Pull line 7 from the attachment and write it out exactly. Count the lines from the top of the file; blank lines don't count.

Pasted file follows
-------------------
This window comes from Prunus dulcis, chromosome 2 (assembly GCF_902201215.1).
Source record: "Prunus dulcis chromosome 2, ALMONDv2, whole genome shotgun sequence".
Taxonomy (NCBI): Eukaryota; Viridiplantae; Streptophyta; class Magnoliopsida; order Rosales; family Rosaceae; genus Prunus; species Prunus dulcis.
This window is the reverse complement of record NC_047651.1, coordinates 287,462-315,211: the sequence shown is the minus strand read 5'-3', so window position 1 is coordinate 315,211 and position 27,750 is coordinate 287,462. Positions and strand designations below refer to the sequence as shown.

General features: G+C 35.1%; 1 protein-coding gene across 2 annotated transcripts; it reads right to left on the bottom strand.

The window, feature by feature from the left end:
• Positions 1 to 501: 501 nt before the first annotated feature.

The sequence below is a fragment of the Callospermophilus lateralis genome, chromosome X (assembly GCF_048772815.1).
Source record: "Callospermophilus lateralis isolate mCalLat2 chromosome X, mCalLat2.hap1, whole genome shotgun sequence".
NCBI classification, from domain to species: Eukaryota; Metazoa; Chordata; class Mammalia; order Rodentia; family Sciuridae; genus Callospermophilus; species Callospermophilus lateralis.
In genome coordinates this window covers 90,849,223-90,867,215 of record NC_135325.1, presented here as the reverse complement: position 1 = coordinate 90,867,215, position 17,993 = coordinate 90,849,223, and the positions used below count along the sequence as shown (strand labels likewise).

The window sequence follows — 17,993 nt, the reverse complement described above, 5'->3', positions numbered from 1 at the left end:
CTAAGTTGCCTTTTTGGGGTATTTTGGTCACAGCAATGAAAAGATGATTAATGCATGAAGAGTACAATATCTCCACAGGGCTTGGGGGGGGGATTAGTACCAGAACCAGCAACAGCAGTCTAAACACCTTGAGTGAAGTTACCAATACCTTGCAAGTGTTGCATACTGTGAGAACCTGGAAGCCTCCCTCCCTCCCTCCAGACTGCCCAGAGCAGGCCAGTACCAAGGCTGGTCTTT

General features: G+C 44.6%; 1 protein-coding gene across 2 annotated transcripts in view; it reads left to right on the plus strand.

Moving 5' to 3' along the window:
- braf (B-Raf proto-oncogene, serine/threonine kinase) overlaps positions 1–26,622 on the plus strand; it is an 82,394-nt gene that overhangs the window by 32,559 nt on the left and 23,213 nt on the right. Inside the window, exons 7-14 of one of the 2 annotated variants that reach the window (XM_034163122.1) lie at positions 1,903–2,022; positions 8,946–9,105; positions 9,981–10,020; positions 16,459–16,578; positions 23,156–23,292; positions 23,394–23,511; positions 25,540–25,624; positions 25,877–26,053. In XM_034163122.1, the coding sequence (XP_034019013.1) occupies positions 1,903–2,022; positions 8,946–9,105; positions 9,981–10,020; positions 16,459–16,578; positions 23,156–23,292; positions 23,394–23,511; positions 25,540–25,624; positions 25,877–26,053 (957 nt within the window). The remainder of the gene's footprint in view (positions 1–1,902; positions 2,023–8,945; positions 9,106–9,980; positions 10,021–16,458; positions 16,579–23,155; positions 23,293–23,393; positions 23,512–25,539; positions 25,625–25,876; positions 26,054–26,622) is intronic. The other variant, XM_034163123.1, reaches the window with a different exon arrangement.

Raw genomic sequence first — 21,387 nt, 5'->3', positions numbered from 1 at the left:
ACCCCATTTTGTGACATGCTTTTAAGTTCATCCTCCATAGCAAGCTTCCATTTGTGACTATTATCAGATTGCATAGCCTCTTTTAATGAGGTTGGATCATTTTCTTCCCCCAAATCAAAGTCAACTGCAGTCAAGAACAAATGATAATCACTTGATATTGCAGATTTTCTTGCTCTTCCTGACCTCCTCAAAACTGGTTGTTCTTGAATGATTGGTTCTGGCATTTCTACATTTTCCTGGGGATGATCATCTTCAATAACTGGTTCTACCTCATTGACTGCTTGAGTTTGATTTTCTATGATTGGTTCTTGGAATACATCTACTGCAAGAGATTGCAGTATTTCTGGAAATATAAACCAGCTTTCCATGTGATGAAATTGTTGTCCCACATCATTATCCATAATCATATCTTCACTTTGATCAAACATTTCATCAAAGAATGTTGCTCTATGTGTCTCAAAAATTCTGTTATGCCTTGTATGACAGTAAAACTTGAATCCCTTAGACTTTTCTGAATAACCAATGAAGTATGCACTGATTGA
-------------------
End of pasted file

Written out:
• Positions 1 to 501: 501 nt before the first annotated feature.